Two decades ago the Islamists in Gaza thought the PLO was too moderate. Matthias Kuntzel puts it this way in his book Jihad and Jew-Hatred: Islamism, Nazism and the Roots of 9/11. The Islamists, he said,
. . exerted especially strong pressure on the PLO by adopting their own Charter. In every respect, Hamas’ new document put the 1968 PLO Charter in the shade: while the PLO text seeks to justify the necessity for the elimination of Israel without recourse to overly blatant anti-Semitism, the Hamas Charter no longer exercises the slightest restraint in that regard. Here, the jihad against Israel is presented as the first step in a global anti-Jewish war of annihilation. The Hamas Charter probably ranks as one of contemporary Islamism’s most important programmatic documents and its significance goes far beyond the Palestine conflict.
Kuntzel says that “it is as if the Charter’s authors had had the pages of the Protocols of the Elders of Zion open before them as the drafted their text.” Hence, the Charter says, “The Jews stood behind the French and the communist Revolutions,” “they stood behind World War I, so as to wipe out the Islamic Caliphate” and “they stood behind World War II, where they collected immense benefits from trading war materials.” “They inspired the establishment of the United Nations and the Security Council . . . in order to rule the world by their intermediary.” And of course, article 32 of the Hamas Charter tells us that “Their (the Jews’) scheme has been laid out in the Protocols of the Elders of Zion, and their present [conduct] is the best proof of what is said there.”
This is all crackpot stuff, so you might think it would be hard to outflank your average Hamas militant on the extremist front. But it seems that Hamas has its own problem with Islamic extremism, as evidenced from the Washington Post article “Clash Breaks out Between Hamas, Splinter Group”
Security forces and fighters of the ruling Islamist Hamas movement in the Gaza Strip battled for several hours Friday with gunmen from a splinter group advocating a strict form of Islamist law for the enclave.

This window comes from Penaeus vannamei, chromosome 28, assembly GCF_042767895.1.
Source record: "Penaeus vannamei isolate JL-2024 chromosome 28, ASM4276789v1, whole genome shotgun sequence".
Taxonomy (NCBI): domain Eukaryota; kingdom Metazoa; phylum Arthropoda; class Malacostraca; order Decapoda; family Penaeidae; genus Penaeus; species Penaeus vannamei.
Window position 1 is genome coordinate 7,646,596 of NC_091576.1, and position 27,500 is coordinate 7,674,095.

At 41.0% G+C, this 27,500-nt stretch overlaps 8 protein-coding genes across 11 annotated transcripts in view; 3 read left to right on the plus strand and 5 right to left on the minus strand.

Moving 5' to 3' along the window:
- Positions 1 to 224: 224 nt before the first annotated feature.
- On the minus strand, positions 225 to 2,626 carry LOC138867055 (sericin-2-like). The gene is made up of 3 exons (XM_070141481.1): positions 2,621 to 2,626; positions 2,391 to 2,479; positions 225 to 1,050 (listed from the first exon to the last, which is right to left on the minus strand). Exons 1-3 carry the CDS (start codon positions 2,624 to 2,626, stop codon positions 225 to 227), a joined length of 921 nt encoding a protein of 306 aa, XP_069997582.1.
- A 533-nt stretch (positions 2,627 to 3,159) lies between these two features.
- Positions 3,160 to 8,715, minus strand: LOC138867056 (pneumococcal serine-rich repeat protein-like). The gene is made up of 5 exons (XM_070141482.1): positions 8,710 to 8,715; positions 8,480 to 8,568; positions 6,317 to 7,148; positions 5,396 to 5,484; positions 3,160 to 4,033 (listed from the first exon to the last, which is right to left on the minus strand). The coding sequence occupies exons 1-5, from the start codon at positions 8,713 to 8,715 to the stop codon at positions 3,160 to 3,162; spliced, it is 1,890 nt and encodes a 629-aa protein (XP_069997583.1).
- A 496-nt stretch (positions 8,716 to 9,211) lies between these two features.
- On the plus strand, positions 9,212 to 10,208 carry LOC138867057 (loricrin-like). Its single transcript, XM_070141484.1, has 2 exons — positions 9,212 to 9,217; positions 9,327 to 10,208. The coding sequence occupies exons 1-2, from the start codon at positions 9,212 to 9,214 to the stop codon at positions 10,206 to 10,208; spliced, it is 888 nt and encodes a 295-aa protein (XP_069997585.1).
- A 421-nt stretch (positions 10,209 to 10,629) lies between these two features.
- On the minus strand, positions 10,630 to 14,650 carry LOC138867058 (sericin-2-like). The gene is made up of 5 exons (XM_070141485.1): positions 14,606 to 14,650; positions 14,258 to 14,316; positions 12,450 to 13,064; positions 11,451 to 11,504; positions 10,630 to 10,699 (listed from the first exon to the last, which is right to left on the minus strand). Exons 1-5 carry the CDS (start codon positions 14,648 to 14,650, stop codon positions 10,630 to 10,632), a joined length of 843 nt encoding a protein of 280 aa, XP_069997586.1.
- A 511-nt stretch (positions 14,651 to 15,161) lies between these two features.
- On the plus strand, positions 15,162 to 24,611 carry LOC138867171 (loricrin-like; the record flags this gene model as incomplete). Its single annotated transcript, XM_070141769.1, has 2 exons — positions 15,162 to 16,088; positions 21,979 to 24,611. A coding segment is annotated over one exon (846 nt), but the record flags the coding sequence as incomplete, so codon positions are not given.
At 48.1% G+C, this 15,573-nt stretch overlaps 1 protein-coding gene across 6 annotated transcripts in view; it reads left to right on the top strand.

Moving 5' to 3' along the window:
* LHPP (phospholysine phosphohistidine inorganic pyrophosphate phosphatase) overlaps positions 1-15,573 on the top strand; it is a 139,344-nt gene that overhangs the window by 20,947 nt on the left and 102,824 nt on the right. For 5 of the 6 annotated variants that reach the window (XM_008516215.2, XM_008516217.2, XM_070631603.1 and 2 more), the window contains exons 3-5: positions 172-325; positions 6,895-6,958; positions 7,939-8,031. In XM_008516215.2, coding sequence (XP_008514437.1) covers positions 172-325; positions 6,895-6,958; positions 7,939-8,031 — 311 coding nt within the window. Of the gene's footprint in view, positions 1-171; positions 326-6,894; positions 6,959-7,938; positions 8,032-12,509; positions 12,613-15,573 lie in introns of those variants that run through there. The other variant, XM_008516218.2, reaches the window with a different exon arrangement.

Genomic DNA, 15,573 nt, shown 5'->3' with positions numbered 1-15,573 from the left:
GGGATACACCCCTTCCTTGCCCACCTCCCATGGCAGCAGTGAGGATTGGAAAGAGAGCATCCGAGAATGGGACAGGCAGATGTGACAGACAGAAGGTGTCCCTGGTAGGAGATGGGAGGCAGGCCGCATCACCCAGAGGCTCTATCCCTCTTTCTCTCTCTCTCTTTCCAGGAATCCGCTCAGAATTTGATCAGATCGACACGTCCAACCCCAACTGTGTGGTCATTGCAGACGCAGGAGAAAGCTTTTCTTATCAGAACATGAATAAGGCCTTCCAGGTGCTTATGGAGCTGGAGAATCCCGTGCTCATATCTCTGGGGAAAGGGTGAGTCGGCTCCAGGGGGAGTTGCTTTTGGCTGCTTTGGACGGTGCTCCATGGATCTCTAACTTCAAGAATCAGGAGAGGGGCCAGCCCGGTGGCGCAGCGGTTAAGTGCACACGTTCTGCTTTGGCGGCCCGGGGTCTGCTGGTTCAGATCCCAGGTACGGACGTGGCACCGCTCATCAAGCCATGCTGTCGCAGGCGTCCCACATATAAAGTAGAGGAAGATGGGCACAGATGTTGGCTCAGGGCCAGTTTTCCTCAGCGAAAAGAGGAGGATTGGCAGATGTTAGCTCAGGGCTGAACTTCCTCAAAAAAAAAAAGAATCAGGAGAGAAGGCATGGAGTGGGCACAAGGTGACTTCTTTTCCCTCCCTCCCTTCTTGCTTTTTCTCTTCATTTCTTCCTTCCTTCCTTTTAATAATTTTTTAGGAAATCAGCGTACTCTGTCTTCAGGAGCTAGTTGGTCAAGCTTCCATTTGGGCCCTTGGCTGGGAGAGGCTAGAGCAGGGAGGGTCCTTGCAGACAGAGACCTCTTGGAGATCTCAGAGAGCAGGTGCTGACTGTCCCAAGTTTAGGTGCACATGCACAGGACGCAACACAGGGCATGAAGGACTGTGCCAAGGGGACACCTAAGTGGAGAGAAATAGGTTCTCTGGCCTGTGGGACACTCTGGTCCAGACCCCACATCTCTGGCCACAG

The clash left up to 13 people dead and scores injured, according to Moawia Abu Hassanain, head of the Gaza Health Ministry’s ambulance and emergency service. It broke out after armed members of the Jund Ansar Allah group gathered at a mosque in the southern town of Rafah to hear hard-line cleric Abdel Latif Moussa taunt Hamas for being too moderate and to declare Gaza an Islamic state, according to Hamas officials and people who attended the gathering.
What is so “moderate” about Hamas, you may wonder?
According to wire service and eyewitness reports of Moussa’s sermon, the cleric said the group drew its inspiration from al-Qaeda, demanded that a strict Salafi form of Islam be imposed in Gaza, and criticized Hamas for its occasional meetings with Europeans and Americans, including former president Jimmy Carter.
Though Hamas is an Islamist movement whose militant stands include a call for Israel’s elimination, it has rejected al-Qaeda’s goal of a broad Islamic war with Western nations. Since seizing control of Gaza, it has not imposed the sorts of restrictions on public dress and behavior found in countries such as Saudi Arabia.
You might think of the difference between Hamas and Moussa’s gang mainly has to do with grand strategy. Hamas thinks the Israelis need to be annihilated before moving to the far enemy. Moussa thinks that the Islamists can walk and chew gum or, kill both Israelis and Americans and Europeans at the same time. It all has to do with strategic timing and means. Still, one wonders how long it will take before commentators and public officials start speaking of the clash between moderates and extremists among the Islamist factions in Gaza.